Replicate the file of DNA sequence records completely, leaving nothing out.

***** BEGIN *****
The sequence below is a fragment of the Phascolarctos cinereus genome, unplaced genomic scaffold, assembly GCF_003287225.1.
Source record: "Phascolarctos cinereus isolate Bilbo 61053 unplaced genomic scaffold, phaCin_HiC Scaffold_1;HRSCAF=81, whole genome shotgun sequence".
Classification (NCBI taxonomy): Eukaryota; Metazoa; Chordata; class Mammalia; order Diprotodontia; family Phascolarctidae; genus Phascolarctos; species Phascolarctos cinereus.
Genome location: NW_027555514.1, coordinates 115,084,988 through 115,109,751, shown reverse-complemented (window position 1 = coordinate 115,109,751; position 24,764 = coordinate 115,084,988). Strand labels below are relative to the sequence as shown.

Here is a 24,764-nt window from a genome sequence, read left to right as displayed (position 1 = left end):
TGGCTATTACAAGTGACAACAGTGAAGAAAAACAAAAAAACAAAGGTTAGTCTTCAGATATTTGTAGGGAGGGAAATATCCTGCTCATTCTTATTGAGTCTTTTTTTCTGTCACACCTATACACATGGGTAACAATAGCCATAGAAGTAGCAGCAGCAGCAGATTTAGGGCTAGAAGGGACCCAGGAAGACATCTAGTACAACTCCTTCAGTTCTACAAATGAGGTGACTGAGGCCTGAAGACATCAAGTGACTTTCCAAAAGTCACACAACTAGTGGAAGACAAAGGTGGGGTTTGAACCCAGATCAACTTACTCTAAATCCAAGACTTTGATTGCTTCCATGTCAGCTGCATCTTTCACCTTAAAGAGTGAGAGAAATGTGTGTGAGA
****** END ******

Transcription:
The sequence below is a fragment of the Phascolarctos cinereus genome, unplaced genomic scaffold, assembly GCF_003287225.1.
Source record: "Phascolarctos cinereus isolate Bilbo 61053 unplaced genomic scaffold, phaCin_HiC Scaffold_1;HRSCAF=81, whole genome shotgun sequence".
Classification (NCBI taxonomy): Eukaryota; Metazoa; Chordata; class Mammalia; order Diprotodontia; family Phascolarctidae; genus Phascolarctos; species Phascolarctos cinereus.
Genome location: NW_027555514.1, coordinates 115,084,988 through 115,109,751, shown reverse-complemented (window position 1 = coordinate 115,109,751; position 24,764 = coordinate 115,084,988). Strand labels below are relative to the sequence as shown.

Here is a 24,764-nt window from a genome sequence, read left to right as displayed (position 1 = left end):
TGGCTATTACAAGTGACAACAGTGAAGAAAAACAAAAAAACAAAGGTTAGTCTTCAGATATTTGTAGGGAGGGAAATATCCTGCTCATTCTTATTGAGTCTTTTTTTCTGTCACACCTATACACATGGGTAACAATAGCCATAGAAGTAGCAGCAGCAGCAGATTTAGGGCTAGAAGGGACCCAGGAAGACATCTAGTACAACTCCTTCAGTTCTACAAATGAGGTGACTGAGGCCTGAAGACATCAAGTGACTTTCCAAAAGTCACACAACTAGTGGAAGACAAAGGTGGGGTTTGAACCCAGATCAACTTACTCTAAATCCAAGACTTTGATTGCTTCCATGTCAGCTGCATCTTTCACCTTAAAGAGTGAGAGAAATGTGTGTGAGA